Chris: We’re old enough to have had a lot of great guitar-based rock ‘n’ roll music on the radio and in the summer around the pool. There were the Van Halen guys, and we were the kids of AC / DC and Aerosmith. These were our two groups. I think the only thing that separated the Black Crowes from a lot of modern rock bands or bands of our generation was that we loved AC / DC, but we also listened to Chuck Berry and Bo Diddley and Jerry Lee Lewis. We also listened to BB King and Albert Collins. We loved blues and rock ‘n’ roll. Bands like AC / DC were really just a continuation of that in terms of sound and how they were the essence of what rock ‘n’ roll is. It’s something that I think has always appealed to us.
Listen to Struttin Blues by the Black Crowes
You are rehearsing right now. How was it really working with the band?
Rich: It really is natural. It’s just us walking into a room and having fun playing. No one has really played together for 18 months. So walking into a room and playing with everyone was pretty amazing. And everyone has that extra enthusiasm that it’s finally here. It’s like a mountain we had to climb, and now we’re good to go.
Chris: I think the other part is, Rich and I, as different as we are in some ways, we don’t like to overdo it either. We like things to fall into place. I mean, it’s probably the most rehearsal we’ve ever done. We would still be among the worst. We had a big show at the start, and we would go and be like, “Oh, damn. Here we are in the rehearsal room. But I think part of that, again, is you don’t want to overdo it and kill that. You want to be prepared, but the real dynamic comes when the audience is in front of you. There is an electricity that can never be reproduced in the rehearsal space. We kind of like to let it all fall into place. I’m sure there are little details we won’t even know about until we hit the stage Tuesday night.
In addition to playing the Shake your Money Maker album in its entirety, are there any other songs that you haven’t played from the other discs or just haven’t played in a long time that you wanted to try that you did you work in rehearsals?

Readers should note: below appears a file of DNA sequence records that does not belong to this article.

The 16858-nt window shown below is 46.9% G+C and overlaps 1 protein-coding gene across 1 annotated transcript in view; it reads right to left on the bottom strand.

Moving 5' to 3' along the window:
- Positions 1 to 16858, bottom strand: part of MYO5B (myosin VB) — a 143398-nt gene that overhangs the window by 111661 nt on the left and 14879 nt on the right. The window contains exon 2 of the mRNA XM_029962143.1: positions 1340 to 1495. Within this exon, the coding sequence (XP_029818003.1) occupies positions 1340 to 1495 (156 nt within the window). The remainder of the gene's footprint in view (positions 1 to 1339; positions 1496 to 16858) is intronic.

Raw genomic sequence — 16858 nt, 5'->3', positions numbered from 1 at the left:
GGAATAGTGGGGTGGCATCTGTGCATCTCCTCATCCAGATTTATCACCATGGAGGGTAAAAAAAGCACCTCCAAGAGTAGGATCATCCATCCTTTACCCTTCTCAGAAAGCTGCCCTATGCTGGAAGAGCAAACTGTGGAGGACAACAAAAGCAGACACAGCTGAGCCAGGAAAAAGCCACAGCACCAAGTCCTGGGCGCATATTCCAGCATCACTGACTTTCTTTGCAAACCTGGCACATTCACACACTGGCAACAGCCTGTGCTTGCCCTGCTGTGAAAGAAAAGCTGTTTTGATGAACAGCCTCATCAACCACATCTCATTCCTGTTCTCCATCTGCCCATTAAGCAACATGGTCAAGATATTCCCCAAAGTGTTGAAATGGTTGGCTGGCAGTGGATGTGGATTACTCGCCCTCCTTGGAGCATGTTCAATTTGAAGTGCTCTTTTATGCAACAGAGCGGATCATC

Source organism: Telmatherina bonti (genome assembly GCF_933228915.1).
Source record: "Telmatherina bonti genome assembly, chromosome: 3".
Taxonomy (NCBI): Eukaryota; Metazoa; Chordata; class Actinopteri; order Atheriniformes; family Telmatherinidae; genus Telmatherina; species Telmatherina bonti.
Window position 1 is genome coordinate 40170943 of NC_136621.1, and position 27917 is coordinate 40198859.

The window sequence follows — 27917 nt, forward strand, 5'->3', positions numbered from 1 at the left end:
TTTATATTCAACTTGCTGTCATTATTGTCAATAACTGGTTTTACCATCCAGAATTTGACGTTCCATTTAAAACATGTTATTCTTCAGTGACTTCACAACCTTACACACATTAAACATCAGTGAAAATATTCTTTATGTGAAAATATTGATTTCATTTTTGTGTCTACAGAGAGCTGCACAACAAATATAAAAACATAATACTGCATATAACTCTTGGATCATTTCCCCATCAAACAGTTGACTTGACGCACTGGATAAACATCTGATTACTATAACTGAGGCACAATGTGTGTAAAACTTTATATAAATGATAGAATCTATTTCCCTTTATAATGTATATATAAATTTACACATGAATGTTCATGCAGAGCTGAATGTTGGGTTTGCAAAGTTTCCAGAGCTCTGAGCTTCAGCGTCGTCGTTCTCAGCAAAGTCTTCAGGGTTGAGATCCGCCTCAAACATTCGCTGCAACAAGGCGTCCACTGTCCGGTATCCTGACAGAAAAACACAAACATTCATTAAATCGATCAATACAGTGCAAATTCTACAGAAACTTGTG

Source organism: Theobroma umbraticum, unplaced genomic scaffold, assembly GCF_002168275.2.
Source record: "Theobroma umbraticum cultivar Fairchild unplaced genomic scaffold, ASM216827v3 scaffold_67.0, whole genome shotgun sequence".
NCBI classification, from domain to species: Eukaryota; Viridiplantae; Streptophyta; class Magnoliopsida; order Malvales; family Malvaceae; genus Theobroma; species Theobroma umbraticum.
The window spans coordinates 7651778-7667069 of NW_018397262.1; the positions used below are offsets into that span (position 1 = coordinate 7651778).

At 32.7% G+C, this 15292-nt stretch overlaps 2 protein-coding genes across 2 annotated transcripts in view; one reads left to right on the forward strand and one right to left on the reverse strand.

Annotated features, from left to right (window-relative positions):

Chris: There are songs on Shake your Money Maker like “Could I’ve Been So Blind”, “Struttin ‘Blues” and, to a certain extent, “Stare It Cold”, which were kind of out of the repertoire. I think we revisited some things from By your side, which we haven’t played for a while. It’ll be in the second half of the show – “Kickin ‘My Heart Around,” “Go Faster,” “Only a Fool,” songs like that that we haven’t really played. Our goal is a true high energy, guitar focused rock ‘n’ roll show. There aren’t many in the world. We don’t have in-ear headphones and digital amps. And amps in boxes on trucks behind the stage. You know what I mean? We’re pushing some air up there. I think it’s the excitement of rock’n’roll.
Outside of the tour it looks like there is a lot of music going on. Heard it’s worth like two albums, maybe? Can you talk about this music and what is stylistically developed in it. Have you already recorded any?
Chris: There might be two albums worth, but we’re in no rush to make a record. I think Rich and I had a great time enjoying the writing process. The totality Shake your Money Maker the emphasis we have pushes us towards [the idea that], “Oh wow, like, it’s fun playing rock music. It’s fun playing verse / chorus / verse / chorus / middle eight / chorus.” It worked for the Rolling Stones and it works for AC / DC and it works for Metallica – you know, bands. I don’t think it dwells on anything. I think it’s just, like, getting older too, it’s like, “Oh wow, we were really into punk music.” You know, college radio, Replacements were a huge part of our influence and a band that was part of our rock’n’roll vocabulary and the culture that we were building. The expansion of the Black Crowes has always been something we’ve been in, but now I think we really want to tighten it up and focus on rock’n’roll music. At least today I think that would be the kind of record we would like to make.
Listen to “Only a Fool” by the Black Crowes
I think the fans are really excited that you are coming back with [A&R executive, mentor and producer] George Drakoulias for this next round. It’s pretty exciting.
Chris: Really exciting. George is the catalyst. Without George, I don’t know if Rich and I are sitting here. You know what I mean?
Chris: He taught us so much and he took a chance on us and he believed in us. He was truly our lifeline. Being kids from Atlanta, we weren’t in the music business. We weren’t in New York; we weren’t in LA George was the guy. He saw something in our talent and saw something in our writing, and he pushed us. I think it’s the same today. I don’t think there would be a lot of people we trust as much as George.
In general, has the break and the time apart been helpful and beneficial in any way as we sit here to speak today?
Rich: Yes, of course.
Chris: Yeah yeah. We had a lot to learn on our own. We have had a lot of experiences together. Lots of good stuff and bad stuff. We had to go out alone. It was a learning curve for both of us, a truly moving experience. And again, I can’t speak for Rich – it looks like I am right now, but I can’t. I think people – well, I’ll tell you this, it would’ve been a big mess ten years apart if we couldn’t come back and be even stronger today.